• The quest for certainty blocks the search for meaning. Uncertainty is the very condition to impel man to unfold his powers. Erich Fromm (1900-1980) German US American social psychologist, psychoanalyst, humanistic philosopher, author, Man for Himself. An Inquiry into the Psychology of Ethics, chapter 3, 1947

 

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Pursuit of happiness ⇔ ensuing happiness

  • The Bushmen in the Kalahari Desert talk about the two "hungers". There is the Great Hunger and there is the Little Hunger.
    ⚑ The Little Hunger wants food for the belly;
    ⚑ but the Great Hunger, the greatest hunger of all, is the hunger for meaning [...].
There is ultimately only one thing that makes human beings deeply and profoundly bitter, and that is to have thrust upon them a life without meaning.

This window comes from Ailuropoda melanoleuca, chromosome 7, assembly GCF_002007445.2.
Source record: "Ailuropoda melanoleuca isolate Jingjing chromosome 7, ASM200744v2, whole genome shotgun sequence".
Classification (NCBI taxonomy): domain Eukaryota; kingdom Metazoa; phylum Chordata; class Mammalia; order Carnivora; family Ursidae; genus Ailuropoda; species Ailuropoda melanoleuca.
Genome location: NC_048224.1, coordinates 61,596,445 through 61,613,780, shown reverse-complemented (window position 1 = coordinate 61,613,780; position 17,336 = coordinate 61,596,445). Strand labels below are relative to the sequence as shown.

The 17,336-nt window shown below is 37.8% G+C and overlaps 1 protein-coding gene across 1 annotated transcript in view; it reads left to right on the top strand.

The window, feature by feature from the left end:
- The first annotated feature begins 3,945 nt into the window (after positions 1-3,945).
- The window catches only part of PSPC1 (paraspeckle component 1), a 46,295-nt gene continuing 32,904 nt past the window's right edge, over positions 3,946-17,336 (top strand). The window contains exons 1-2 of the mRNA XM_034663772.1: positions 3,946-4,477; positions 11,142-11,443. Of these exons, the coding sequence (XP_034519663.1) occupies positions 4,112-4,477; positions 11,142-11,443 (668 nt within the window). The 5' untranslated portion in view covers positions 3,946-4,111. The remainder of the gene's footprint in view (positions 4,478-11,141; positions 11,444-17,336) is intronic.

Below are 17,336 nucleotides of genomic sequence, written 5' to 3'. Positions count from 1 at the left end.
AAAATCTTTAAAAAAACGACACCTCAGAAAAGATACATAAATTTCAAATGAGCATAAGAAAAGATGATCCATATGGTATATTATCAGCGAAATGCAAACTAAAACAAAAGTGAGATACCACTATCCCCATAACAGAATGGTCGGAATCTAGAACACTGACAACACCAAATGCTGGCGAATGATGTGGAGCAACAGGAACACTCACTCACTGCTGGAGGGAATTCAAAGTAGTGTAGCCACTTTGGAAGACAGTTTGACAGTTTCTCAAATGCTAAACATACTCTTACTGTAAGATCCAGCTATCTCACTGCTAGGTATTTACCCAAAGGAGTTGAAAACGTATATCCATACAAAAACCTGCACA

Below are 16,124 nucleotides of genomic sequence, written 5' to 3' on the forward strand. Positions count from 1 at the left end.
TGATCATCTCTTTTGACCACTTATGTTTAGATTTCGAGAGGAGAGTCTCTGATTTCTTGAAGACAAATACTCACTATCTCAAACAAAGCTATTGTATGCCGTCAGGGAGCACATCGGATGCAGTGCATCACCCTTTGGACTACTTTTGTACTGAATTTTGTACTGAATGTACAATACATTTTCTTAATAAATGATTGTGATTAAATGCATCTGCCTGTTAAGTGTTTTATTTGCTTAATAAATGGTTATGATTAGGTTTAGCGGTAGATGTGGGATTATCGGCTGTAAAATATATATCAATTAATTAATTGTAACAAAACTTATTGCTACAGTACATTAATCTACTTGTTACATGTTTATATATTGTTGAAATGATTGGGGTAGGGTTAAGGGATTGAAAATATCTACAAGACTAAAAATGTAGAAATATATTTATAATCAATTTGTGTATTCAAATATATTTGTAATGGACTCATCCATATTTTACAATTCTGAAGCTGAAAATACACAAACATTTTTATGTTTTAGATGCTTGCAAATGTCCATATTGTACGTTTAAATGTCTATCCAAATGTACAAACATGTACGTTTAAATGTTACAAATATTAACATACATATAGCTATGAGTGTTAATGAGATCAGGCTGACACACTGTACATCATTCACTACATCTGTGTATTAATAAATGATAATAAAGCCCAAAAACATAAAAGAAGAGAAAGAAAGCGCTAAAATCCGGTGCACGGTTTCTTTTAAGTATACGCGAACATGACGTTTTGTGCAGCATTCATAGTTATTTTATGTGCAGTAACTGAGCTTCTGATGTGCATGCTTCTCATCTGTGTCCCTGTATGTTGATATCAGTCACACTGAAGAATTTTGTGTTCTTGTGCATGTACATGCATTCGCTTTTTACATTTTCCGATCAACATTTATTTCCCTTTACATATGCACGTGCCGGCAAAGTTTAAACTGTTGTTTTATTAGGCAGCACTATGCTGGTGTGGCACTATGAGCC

There is nothing wrong in searching for happiness. But of far more comfort to the soul is something greater than happiness or unhappiness, and that is meaning. Because meaning transfigures all. Once what you are doing has for you meaning, it is irrelevant whether you're happy or unhappy. You are content – you are not alone in your Spirit – you belong. Laurens van der Post (1906-1996) South African farmer, war hero, political advisor to British heads of government, friend of Prince Charles, godfather of Prince William, cultural anthropologist, conservationist, humanitarian, philosopher, educator, filmmaker, journalist, 20th-century Afrikaner author, VHS documentary film Hasten Slowly. The Journey of Sir Laurens van der Post, produced and directed by Mickey Lemle, Lemle Pictures, Inc., New York City, New York, Vimeo film trailer, 62 minutes duration, 1. January 1996, posted 14. July 2014

 

 

  • Research has shown that having purpose and meaning in life increases overall well-being and life satisfaction, improves mental and physical health, enhances resiliency, enhances self-esteem, and decreases the chances of depression. On top of that, the single-minded pursuit of happiness is ironically leaving people less happy, according to recent research. "It is the very pursuit of happiness," Frankl knew, "that thwarts happiness."